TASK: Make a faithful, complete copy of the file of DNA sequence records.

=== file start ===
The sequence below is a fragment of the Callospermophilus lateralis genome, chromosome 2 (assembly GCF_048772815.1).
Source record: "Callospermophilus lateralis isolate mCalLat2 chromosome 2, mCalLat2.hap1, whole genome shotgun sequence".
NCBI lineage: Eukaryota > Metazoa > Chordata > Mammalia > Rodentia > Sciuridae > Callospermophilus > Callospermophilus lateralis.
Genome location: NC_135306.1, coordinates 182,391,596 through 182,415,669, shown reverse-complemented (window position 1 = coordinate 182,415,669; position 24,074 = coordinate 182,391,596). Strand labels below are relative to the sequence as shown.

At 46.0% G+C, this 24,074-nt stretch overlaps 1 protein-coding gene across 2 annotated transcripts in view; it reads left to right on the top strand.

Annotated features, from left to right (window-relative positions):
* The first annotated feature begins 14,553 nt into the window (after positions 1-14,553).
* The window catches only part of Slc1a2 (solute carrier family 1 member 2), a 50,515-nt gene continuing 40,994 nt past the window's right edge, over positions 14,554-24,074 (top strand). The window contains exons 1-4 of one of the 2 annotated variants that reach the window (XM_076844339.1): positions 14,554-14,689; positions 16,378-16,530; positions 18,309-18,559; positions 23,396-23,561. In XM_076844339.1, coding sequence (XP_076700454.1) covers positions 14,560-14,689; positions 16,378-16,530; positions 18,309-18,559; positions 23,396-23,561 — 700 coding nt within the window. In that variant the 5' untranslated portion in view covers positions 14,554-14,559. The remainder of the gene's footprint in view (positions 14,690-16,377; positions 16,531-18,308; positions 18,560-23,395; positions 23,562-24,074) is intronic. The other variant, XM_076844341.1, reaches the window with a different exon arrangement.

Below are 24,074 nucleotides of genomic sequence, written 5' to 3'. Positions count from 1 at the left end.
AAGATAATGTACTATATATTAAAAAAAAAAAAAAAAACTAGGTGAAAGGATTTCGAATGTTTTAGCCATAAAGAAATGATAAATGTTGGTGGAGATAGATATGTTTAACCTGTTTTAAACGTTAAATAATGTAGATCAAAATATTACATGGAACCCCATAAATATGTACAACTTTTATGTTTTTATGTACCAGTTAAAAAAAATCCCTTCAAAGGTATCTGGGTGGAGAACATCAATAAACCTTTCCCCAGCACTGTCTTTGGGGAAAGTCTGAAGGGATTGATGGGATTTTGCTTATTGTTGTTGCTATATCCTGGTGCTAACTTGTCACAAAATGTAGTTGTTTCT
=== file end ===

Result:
The sequence below is a fragment of the Callospermophilus lateralis genome, chromosome 2 (assembly GCF_048772815.1).
Source record: "Callospermophilus lateralis isolate mCalLat2 chromosome 2, mCalLat2.hap1, whole genome shotgun sequence".
NCBI lineage: Eukaryota > Metazoa > Chordata > Mammalia > Rodentia > Sciuridae > Callospermophilus > Callospermophilus lateralis.
Genome location: NC_135306.1, coordinates 182,391,596 through 182,415,669, shown reverse-complemented (window position 1 = coordinate 182,415,669; position 24,074 = coordinate 182,391,596). Strand labels below are relative to the sequence as shown.

At 46.0% G+C, this 24,074-nt stretch overlaps 1 protein-coding gene across 2 annotated transcripts in view; it reads left to right on the top strand.

Annotated features, from left to right (window-relative positions):
* The first annotated feature begins 14,553 nt into the window (after positions 1-14,553).
* The window catches only part of Slc1a2 (solute carrier family 1 member 2), a 50,515-nt gene continuing 40,994 nt past the window's right edge, over positions 14,554-24,074 (top strand). The window contains exons 1-4 of one of the 2 annotated variants that reach the window (XM_076844339.1): positions 14,554-14,689; positions 16,378-16,530; positions 18,309-18,559; positions 23,396-23,561. In XM_076844339.1, coding sequence (XP_076700454.1) covers positions 14,560-14,689; positions 16,378-16,530; positions 18,309-18,559; positions 23,396-23,561 — 700 coding nt within the window. In that variant the 5' untranslated portion in view covers positions 14,554-14,559. The remainder of the gene's footprint in view (positions 14,690-16,377; positions 16,531-18,308; positions 18,560-23,395; positions 23,562-24,074) is intronic. The other variant, XM_076844341.1, reaches the window with a different exon arrangement.

Below are 24,074 nucleotides of genomic sequence, written 5' to 3'. Positions count from 1 at the left end.
AAGATAATGTACTATATATTAAAAAAAAAAAAAAAAACTAGGTGAAAGGATTTCGAATGTTTTAGCCATAAAGAAATGATAAATGTTGGTGGAGATAGATATGTTTAACCTGTTTTAAACGTTAAATAATGTAGATCAAAATATTACATGGAACCCCATAAATATGTACAACTTTTATGTTTTTATGTACCAGTTAAAAAAAATCCCTTCAAAGGTATCTGGGTGGAGAACATCAATAAACCTTTCCCCAGCACTGTCTTTGGGGAAAGTCTGAAGGGATTGATGGGATTTTGCTTATTGTTGTTGCTATATCCTGGTGCTAACTTGTCACAAAATGTAGTTGTTTCT